Forum » Webinar Questions » Rotary Switches - Shorting Vs Non-Shorting

Rotary Switches - Shorting Vs Non-Shorting

Webinar Questions

Ask questions about webinar lessons here. To see the Previous Webinars for a complete list of archives tuning webinars. 


Page 1
Author
85 Views

Hi Guys

Hope you are all wellI'm looking at buying a couple of rotary switches for the project of fitting a PDU to a Porsche 928. Which application would the benefits of either Shorting or Non-Shorting Rotary Switches. the two I'm looking at are from Farnell and switches are below.Non-Shorting - 56SD30-01-1-AJN - Rotary Switch, 12 Position, 1 Pole, 30 °, 200 mA, 115 V, 56 SeriesShorting - 56SD30-01-1-AJS - Rotary Switch, 12 Position, 1 Pole, 30 °, 200 mA, 115 V, 56 Series

Could I have some guidance in to what switch to choose and some understanding of Non-Shorting Vs Shorting Please.

Regards Liam

Shorting = the two adjacent pins are temporarily shorted (connected) before the first is released (disconnected) --- "make before break" (also noted as MBB)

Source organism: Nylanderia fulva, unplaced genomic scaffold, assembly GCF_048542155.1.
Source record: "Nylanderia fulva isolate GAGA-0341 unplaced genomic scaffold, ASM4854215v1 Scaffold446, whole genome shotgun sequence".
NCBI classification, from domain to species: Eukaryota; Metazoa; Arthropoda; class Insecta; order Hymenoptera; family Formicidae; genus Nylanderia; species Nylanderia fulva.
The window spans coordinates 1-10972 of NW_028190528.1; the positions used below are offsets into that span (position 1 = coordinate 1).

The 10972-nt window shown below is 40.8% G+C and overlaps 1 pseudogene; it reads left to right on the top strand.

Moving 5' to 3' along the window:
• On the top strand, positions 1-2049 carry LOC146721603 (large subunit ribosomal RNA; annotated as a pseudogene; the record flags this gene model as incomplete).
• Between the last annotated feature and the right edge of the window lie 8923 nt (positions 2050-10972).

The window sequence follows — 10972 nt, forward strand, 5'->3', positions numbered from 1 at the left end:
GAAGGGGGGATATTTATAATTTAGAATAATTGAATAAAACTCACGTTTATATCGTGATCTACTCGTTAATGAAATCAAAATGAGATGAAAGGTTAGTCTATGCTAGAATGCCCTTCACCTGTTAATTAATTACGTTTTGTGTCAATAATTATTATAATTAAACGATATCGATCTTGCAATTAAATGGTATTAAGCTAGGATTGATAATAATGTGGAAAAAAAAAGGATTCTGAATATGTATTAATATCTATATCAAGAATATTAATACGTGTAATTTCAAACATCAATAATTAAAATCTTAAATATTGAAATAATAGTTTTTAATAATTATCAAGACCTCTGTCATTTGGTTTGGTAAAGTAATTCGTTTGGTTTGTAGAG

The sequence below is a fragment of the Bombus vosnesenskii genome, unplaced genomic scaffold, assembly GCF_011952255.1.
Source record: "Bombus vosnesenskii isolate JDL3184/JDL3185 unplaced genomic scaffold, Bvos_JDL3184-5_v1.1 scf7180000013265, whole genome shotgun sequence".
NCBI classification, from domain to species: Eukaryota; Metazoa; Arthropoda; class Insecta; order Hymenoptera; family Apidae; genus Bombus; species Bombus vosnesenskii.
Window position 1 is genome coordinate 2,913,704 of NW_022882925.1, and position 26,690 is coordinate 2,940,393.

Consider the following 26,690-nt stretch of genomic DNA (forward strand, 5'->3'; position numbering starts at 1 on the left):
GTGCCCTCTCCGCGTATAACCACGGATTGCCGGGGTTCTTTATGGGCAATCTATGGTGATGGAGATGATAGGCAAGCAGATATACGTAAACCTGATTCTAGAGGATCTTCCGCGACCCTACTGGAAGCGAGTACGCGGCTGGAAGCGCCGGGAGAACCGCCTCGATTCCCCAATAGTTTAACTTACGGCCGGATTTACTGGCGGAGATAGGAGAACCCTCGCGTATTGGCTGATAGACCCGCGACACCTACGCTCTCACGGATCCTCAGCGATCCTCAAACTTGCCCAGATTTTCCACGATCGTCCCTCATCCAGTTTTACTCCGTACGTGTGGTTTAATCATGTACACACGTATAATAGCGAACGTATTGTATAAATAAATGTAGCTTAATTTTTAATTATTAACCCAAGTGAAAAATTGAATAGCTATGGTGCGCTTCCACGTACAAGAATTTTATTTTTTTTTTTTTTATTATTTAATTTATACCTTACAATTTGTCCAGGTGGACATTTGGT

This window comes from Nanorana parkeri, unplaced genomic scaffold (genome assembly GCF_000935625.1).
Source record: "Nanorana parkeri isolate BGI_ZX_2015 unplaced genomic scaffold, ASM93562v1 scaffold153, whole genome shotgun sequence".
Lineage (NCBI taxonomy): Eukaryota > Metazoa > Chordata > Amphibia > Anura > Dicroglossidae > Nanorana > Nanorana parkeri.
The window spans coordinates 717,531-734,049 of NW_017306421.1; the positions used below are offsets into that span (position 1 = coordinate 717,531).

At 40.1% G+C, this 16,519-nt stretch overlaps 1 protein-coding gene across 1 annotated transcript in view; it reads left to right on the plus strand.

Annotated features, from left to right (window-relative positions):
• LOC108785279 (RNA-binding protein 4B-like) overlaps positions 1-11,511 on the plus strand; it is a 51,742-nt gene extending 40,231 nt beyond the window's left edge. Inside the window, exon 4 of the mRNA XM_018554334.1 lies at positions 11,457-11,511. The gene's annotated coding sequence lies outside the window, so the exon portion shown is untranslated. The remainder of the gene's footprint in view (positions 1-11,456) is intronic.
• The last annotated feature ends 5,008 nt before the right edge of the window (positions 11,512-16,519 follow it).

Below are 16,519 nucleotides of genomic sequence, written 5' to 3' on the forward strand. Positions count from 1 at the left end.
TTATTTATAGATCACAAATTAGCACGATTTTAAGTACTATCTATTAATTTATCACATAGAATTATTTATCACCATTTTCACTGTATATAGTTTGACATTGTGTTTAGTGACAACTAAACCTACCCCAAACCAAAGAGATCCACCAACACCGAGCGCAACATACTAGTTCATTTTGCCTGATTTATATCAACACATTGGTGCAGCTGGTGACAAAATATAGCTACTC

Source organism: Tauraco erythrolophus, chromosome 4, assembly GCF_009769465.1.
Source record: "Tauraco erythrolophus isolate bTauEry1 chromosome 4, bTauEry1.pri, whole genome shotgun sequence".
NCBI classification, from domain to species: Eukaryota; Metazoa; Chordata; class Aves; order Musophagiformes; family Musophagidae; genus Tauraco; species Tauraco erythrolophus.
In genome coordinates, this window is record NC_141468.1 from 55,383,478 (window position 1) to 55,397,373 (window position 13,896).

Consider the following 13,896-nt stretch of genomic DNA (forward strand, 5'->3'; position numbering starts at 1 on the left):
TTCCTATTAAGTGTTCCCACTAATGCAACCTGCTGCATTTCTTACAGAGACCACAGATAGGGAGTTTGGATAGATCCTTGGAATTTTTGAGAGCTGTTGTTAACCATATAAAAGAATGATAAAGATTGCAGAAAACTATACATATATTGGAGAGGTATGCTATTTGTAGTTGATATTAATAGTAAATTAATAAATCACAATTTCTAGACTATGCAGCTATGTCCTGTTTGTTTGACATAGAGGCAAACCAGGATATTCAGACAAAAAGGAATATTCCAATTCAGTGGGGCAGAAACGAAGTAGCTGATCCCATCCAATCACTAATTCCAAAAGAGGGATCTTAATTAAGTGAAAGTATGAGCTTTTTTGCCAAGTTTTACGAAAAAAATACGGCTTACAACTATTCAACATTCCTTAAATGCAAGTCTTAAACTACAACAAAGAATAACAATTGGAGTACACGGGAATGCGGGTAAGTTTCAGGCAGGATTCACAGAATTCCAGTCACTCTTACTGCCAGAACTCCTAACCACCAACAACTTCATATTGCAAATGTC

Non-Shorting = the first pin is entirely disconnected before the second pin is engaged --- "break before make" (also noted as BBM)

A shorting switch ensures that there is *always* a signal to the receiving brain box. During the short, the current will pass through the smaller of the two dividers (least resistance). If a non-shorting switch is used there is a "dead-zone" where no signal makes it to the brain. Non-shorting can cause issues if whatever you're adjusting is quite sensitive in its signal refresh rate. A good debounce code in the brain can take care of that (if you have access to such code/parameters) - but if there isn't any debounce in the signal you run the probability of signal instability (and momentary system chaos). That instability may not be a big deal in your system - it may be huge - especially if you're on the opposite end of your spectrum (say going from position 10 to 9 and 10 is max voltage vs not connected being zero volts to the brain).

If your application is strictly to support on/off connections (e.g. daytime running lamps + fog lamps + rally lamps) then it's likely irrelevant which you choose.

Hi Kenny

Thank you for your reply, I thought that was the case. I was just looking for reassurance. made the use a lot clearer thanks again.

One of the switches is for the exact reason of controlling the lights.

Much appreciated

Regards Liam